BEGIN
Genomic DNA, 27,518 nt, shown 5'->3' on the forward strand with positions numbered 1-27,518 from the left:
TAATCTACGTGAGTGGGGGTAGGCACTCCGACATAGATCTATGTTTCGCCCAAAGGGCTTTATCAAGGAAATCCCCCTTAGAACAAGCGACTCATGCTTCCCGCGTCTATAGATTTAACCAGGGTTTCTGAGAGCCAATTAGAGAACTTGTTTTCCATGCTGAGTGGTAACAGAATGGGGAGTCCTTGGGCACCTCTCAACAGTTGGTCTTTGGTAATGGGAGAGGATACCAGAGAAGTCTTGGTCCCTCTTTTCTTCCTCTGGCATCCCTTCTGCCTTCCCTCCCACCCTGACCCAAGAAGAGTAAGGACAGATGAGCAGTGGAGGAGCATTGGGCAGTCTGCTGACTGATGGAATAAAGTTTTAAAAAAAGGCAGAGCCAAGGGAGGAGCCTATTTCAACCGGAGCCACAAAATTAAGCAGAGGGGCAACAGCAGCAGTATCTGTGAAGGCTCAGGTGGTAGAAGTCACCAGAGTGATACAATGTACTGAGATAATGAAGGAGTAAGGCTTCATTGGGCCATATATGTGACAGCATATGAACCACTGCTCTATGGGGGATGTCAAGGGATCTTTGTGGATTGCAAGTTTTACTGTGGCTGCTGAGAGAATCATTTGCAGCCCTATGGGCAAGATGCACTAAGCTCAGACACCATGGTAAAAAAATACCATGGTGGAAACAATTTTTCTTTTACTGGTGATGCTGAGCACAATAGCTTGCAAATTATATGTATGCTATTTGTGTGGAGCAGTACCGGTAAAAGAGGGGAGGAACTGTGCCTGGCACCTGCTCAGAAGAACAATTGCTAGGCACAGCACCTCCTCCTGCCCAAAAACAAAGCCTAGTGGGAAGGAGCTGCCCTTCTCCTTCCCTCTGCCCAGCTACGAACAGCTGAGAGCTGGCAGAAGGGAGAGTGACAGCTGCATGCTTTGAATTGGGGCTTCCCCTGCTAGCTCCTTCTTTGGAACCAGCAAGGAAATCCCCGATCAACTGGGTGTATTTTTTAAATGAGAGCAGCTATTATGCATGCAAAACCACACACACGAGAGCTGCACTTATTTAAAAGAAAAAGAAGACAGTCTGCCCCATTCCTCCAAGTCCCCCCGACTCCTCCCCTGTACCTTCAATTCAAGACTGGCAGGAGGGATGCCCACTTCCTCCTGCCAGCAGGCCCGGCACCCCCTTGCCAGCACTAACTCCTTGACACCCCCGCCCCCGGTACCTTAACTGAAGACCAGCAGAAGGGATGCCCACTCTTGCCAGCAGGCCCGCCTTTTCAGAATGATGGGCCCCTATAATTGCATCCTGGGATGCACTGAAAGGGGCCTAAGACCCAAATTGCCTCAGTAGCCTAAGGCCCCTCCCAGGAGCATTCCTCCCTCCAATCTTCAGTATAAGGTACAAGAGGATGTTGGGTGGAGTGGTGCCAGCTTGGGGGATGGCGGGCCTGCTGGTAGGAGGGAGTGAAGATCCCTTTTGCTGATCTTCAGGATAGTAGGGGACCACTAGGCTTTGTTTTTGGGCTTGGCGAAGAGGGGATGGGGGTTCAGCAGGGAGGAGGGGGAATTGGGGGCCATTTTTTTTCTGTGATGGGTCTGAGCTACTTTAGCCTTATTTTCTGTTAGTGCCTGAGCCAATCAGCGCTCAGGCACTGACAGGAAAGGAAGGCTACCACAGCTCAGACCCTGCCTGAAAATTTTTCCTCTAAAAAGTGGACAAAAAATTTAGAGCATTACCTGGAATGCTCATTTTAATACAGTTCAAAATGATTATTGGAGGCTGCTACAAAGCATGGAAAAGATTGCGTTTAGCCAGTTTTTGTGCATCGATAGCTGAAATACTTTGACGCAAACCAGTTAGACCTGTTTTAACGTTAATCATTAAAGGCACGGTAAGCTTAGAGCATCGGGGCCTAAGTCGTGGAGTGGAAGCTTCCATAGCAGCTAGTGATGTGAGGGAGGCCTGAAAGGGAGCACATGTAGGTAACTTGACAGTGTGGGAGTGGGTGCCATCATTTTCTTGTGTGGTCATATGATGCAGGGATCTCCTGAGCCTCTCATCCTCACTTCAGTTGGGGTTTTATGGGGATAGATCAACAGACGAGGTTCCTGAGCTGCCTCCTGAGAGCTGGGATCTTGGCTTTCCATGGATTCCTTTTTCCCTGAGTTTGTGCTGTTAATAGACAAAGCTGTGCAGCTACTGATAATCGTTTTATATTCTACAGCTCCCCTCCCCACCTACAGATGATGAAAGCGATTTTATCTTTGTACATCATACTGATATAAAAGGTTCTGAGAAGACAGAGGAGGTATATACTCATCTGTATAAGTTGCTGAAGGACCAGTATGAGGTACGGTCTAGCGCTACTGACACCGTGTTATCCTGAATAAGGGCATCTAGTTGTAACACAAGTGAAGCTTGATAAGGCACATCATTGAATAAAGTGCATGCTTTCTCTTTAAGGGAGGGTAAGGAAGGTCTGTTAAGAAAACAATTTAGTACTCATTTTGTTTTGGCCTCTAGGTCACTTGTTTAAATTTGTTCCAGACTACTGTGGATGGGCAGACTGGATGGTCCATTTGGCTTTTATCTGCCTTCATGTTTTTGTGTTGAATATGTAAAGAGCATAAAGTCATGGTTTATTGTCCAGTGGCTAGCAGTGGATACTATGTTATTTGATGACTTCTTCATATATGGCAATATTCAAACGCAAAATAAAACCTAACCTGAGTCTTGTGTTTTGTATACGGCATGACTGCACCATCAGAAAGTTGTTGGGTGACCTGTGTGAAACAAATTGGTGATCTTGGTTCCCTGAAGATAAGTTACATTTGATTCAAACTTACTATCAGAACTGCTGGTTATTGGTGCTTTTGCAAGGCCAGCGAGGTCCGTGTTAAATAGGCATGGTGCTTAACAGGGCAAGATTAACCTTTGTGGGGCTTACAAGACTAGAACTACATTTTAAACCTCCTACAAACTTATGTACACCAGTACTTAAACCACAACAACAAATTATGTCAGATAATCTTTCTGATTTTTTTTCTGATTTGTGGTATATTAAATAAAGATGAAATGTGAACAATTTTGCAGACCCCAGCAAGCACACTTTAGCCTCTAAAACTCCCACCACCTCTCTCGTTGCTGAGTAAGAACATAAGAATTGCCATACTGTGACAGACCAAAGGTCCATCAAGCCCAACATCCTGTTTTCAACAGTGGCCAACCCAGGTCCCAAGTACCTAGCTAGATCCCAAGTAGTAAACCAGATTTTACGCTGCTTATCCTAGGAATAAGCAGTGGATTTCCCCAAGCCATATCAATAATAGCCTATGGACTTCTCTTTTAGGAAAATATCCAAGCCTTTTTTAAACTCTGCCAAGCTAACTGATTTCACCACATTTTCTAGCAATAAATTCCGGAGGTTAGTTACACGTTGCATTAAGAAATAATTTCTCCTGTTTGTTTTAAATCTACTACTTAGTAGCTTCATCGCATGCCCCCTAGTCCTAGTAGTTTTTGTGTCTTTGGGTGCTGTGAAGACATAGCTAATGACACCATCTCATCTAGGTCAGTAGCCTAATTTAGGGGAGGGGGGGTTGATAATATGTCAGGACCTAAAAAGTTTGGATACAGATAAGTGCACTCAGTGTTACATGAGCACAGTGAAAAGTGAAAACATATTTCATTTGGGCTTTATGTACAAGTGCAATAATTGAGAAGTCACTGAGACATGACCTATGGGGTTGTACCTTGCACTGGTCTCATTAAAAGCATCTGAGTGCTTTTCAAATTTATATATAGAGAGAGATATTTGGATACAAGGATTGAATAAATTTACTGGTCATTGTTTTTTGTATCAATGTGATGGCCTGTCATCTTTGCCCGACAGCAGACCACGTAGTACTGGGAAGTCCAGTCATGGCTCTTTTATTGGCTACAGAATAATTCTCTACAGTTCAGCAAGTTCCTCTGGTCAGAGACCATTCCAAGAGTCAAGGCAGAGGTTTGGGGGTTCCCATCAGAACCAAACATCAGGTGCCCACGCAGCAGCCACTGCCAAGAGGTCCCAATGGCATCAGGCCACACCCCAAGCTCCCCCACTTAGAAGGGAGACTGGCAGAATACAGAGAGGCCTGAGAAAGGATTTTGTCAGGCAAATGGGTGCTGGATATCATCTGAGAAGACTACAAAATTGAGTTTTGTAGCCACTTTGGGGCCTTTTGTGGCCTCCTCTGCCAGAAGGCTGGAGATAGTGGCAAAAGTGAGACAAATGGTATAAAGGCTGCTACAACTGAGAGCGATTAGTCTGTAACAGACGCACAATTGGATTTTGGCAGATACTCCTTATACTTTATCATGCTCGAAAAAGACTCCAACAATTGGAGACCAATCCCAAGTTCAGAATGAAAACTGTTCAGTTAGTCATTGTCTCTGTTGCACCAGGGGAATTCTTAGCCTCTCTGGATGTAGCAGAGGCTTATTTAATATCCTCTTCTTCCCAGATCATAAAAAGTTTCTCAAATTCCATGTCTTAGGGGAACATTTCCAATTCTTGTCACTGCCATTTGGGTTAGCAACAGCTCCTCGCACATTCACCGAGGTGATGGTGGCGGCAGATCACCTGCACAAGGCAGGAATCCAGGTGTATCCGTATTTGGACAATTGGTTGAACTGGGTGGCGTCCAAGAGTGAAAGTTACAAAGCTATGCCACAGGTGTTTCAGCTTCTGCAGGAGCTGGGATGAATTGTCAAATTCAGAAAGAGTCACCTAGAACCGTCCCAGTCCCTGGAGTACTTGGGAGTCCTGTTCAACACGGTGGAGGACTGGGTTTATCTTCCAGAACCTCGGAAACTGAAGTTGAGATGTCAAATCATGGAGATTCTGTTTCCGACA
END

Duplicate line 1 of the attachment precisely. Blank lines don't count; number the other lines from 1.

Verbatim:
Genomic DNA, 27,518 nt, shown 5'->3' on the forward strand with positions numbered 1-27,518 from the left: